So the point here is to :

  • Log what you need to reproduce the error locally and you can’t get by any other means.
  • Log what you believe will allow a quick diagnostic (The body)
  • Log a unique message that has meaning.
  • Do not log every step of the code!

You need to keep in mind not to log sensitive data such as passwords.

Logging for Debug

Logging for debugging is very similar to logs for diagnostic. If you have api’s that are very sensitive and you can’t make api calls locally easily(payments for example). Or you do not trust the api. It can be a good idea to log everything.

Let’s add debugging data to our previous example;

"Fetching test data from test api",
"endpoint" => $endpoint,
"query" => $query,
$response = $this->httpClient->get($endpoint, $query);
if ($response->getStatusCode() != 200) {
"Failed to fetch test data from test api",
"endpoint" => $endpoint,
"query" => $query,
"status_code" => $response->getStatusCode(),
"body" => $response->getBody()
throw new MyApiException("Failed to fetch data from test api");
"Fetched tes data from test api",
"endpoint" => $endpoint,
"query" => $query,
"body" => $response->getBody() ]

Here we have added 2 additional logs:

  • The first log is before making the call to the API. We log all the information we have at that point to be able to execute the same call locally if possible, or comparing with working calls.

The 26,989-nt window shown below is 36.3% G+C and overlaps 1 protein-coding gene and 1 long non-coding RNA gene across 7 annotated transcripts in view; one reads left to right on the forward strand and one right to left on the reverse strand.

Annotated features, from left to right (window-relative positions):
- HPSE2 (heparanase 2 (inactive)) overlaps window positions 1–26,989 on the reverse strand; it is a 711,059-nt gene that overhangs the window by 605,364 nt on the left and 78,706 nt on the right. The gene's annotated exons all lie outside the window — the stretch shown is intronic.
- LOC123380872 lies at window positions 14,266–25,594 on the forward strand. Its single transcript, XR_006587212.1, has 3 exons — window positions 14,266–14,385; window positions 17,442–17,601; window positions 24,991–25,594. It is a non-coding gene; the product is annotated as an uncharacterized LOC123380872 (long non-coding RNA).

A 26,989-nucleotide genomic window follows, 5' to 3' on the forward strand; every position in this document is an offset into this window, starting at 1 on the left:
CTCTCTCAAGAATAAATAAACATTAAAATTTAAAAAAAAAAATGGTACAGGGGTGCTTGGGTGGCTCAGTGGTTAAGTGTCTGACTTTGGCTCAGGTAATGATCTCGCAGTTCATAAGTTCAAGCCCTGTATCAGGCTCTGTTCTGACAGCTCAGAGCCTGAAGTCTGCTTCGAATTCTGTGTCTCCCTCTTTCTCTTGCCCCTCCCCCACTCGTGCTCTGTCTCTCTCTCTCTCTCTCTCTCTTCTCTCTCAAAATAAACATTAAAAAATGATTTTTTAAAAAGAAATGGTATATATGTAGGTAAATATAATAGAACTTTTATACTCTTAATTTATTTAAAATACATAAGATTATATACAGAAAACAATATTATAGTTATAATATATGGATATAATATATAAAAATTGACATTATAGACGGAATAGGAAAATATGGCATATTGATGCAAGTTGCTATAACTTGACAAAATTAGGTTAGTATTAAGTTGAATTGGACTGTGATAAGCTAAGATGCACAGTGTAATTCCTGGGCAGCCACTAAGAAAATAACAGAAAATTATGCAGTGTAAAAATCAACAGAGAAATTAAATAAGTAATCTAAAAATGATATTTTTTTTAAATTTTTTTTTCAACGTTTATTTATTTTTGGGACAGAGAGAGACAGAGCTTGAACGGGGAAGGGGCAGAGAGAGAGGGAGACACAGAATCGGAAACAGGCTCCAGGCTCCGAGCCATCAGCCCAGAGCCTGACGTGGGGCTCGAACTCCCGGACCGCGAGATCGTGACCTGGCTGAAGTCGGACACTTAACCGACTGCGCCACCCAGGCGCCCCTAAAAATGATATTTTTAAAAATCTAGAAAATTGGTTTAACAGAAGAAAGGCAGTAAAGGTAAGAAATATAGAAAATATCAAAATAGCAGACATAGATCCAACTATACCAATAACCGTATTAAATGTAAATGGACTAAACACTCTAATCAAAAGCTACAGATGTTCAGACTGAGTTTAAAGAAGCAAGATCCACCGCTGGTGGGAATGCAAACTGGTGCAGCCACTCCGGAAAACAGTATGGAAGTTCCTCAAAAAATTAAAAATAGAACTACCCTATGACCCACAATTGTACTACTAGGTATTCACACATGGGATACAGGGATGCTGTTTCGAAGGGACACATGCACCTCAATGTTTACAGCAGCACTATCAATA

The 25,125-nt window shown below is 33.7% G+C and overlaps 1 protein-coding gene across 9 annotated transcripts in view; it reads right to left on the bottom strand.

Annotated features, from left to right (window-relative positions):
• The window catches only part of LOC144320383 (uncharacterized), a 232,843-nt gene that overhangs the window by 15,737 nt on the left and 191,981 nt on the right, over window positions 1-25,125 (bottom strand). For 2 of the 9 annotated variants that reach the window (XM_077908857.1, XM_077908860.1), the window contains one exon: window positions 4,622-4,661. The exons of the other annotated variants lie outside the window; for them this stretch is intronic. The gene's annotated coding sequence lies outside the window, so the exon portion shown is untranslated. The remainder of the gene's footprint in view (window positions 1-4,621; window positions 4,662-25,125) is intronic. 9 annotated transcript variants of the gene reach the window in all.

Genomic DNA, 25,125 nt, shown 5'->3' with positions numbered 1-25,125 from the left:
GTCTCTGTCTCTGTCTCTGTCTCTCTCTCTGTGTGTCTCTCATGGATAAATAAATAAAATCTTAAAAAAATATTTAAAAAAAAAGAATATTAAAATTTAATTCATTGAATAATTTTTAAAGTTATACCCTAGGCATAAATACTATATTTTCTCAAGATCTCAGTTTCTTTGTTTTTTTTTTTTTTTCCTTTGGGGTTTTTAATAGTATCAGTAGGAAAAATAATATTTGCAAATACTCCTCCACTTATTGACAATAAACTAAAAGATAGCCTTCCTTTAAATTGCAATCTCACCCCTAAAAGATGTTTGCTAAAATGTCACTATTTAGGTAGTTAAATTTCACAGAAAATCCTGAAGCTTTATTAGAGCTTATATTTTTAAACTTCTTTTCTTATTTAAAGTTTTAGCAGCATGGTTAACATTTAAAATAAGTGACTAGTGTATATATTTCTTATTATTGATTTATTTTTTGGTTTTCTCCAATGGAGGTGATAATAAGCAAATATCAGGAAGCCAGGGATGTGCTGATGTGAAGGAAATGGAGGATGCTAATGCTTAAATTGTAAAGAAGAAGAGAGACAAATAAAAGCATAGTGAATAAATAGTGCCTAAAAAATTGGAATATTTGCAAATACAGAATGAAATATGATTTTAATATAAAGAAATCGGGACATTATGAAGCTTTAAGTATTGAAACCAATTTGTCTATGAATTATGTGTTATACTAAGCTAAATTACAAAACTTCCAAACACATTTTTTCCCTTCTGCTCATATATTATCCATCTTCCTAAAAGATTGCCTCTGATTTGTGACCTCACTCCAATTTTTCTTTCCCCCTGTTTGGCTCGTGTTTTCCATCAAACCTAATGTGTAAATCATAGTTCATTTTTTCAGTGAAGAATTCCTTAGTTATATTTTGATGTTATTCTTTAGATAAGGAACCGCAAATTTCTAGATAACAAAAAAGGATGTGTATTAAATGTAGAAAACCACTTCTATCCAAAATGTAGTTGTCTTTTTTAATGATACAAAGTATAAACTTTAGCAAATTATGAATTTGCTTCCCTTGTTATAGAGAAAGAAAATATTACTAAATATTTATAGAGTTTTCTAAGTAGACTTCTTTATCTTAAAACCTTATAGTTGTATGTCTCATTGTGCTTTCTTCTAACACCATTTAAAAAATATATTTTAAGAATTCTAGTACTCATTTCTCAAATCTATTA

• The second log has the response, if we are working with payments this might be the only way to see a complete response. (Some payment methods have additional information on the production they don’t have in the sandbox).

So the point here is to :

  • Log what we do.
  • Log the result.

Like in the previous case you need to keep in mind not to log sensitive data such as passwords.

We also have another trick up our sleeves here. In our previous example we logged using “warning” here we used “debug”. With most frameworks (Magento 😥) you can configure the level that should be logged. Constantly logging debug information is useless. So you need to enable/disable these logs when needed.